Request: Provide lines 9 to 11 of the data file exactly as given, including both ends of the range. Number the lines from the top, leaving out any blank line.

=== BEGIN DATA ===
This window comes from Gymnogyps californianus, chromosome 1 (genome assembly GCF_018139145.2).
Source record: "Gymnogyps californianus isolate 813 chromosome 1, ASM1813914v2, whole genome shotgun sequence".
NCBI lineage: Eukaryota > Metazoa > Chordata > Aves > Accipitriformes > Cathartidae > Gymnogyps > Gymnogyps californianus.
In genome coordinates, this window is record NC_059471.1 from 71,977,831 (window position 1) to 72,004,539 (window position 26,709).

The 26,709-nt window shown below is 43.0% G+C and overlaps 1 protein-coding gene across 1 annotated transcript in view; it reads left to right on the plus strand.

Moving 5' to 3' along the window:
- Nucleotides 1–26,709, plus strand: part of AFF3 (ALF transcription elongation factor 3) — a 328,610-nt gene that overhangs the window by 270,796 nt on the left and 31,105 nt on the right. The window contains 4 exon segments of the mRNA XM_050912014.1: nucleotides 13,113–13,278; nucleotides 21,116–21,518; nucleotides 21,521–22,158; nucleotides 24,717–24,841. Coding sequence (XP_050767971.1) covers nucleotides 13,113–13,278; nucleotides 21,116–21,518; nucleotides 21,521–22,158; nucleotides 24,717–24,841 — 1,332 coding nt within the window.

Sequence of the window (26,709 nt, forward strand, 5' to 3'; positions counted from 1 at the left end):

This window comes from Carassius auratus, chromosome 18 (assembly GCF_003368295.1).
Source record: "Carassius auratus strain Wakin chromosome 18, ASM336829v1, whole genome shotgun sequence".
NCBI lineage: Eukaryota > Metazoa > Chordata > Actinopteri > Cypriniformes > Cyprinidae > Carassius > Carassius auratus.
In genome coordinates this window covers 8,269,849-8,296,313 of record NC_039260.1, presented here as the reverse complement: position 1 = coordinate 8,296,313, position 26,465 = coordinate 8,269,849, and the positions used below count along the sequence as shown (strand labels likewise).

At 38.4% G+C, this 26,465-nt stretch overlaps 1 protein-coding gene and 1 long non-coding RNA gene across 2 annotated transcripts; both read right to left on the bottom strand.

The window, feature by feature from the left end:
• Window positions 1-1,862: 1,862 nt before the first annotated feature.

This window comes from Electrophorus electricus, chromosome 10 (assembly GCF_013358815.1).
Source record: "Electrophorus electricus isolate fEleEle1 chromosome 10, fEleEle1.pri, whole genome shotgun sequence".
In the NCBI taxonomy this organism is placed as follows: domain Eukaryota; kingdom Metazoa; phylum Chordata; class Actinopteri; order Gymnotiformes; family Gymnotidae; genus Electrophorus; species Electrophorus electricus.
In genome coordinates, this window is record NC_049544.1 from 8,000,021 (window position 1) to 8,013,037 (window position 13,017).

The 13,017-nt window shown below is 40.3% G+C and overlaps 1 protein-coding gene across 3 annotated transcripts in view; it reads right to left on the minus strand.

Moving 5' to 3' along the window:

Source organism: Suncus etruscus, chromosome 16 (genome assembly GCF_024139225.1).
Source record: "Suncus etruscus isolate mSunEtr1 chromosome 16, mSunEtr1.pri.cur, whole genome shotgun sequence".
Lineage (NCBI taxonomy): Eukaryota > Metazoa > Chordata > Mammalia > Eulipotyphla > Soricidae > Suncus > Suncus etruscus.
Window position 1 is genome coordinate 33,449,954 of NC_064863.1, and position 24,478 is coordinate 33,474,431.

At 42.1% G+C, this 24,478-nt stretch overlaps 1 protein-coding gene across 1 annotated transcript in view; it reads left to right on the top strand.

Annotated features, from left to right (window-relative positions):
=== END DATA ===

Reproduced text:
This window comes from Carassius auratus, chromosome 18 (assembly GCF_003368295.1).
Source record: "Carassius auratus strain Wakin chromosome 18, ASM336829v1, whole genome shotgun sequence".
NCBI lineage: Eukaryota > Metazoa > Chordata > Actinopteri > Cypriniformes > Cyprinidae > Carassius > Carassius auratus.